12 Houseplant Myths BUSTED: Don’t Make These Rookie Mistakes

Are you a plant parent looking to give your beloved indoor plants the best care possible? Or are you a new plant enthusiast looking to start your own collection? 

It can be tough to navigate the houseplants’ world when so many myths and misconceptions floating around. From the belief that misting your plants increases humidity to the idea that bigger pots mean bigger plants, it can be hard to know what information to trust. 

We’ll be busting 12 of the most common houseplant myths to help you give your plants the care they deserve. 

Myth 1: Mist Your Plants to Increase Humidity

misted plant with water droplets

One of the most common houseplant myths is that it is beneficial to miss your houseplants. If you’ve been told that misting your plants increases humidity, it’s time to stop. This is actually doing more harm than good. 

Most of us know that our tropical indoor plants thrive best when living in a more humid environment, much like in a natural habitat. 

The belief is that spritzing the leaves every day helps raise the humidity around the plants. However, all this does is wet the leaves, leaving them susceptible to mold and rotting problems.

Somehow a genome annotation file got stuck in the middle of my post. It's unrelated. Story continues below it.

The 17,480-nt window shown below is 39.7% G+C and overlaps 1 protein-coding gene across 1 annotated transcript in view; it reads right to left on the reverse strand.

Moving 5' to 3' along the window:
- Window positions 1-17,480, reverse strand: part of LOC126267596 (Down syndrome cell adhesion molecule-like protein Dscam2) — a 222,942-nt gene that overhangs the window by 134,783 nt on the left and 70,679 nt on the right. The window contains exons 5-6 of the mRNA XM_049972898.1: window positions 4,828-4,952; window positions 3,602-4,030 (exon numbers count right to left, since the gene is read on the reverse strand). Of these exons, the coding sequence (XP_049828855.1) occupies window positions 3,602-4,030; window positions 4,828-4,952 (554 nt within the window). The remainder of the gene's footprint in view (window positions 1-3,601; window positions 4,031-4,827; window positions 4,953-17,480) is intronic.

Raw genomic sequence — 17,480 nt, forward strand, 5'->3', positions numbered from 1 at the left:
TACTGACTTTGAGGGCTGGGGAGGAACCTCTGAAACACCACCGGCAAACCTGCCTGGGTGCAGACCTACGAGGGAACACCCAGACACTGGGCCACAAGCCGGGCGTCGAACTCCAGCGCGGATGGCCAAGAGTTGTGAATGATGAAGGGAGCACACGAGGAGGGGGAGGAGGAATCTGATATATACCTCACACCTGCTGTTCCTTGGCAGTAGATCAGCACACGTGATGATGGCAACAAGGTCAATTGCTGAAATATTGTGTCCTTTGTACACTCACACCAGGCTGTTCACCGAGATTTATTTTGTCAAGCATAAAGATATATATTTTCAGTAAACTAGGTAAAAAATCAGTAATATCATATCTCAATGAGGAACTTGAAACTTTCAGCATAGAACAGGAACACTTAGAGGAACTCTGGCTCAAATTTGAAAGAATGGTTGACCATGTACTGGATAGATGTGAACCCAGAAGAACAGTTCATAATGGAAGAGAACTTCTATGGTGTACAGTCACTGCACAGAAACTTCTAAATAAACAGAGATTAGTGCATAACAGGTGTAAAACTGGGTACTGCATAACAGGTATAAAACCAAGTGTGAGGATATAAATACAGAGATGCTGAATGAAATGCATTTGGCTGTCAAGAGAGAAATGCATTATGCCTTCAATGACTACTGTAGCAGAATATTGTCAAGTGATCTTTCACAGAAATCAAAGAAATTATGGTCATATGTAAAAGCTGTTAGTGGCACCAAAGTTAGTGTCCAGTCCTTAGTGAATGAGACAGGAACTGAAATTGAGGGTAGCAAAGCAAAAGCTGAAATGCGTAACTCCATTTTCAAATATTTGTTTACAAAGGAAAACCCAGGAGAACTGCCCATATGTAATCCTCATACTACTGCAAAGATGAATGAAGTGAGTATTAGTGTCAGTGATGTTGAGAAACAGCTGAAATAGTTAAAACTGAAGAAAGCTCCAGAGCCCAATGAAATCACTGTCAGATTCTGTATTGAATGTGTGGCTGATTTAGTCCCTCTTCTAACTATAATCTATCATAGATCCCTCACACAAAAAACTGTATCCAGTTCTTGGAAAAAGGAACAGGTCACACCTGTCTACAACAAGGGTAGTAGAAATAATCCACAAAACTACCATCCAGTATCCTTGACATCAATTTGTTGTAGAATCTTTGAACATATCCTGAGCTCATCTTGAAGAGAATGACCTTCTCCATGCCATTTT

As the moisture sits on the leaves for a couple of hours every day, because we keep these plants indoors, there’s very little air change compared to the great outdoors, so moisture sits there, creating mold issues for the plant. 

Plants require consistent humidity in their environment, and spritzing in the leaves every so often does not achieve this. 

Any humidity given off as the leaves dry would be absolutely minuscule. So you’re much better off either investing in a dedicated humidifier or just keeping your plant in a consistent environment in your home away from open windows, doors, and heating radiators.

Myth 2: Plants Grow Bigger in Bigger Pots

girl mixing different pothos varieties in one pot

A common misconception among beginner plant parents is that plants grow bigger in bigger pots. 

They purchase a plant from their local nursery and immediately put it into a pot that is four or five sizes bigger in the hopes this will push the plant on in its growth; after all, plants naturally have access to the outdoors to spread their legs. 

Unfortunately, this will inhibit growth. Keeping your plant in a pot that is too big for it will do absolutely no favors for it. 

Most indoor plants do best in a slightly snug pot. However, keeping it in a pot that is too big means there’s far too much soil in the pot compared to the roots, which can lead to overwatering problems. 

When you water your plant, the soil will remain wet for too long, and the roots may rot. You’re much better off keeping your plant in a pot that is balanced with the size of the plant and its roots. 

When repotting your plant, only go one or two sizes bigger than the pot it is already in.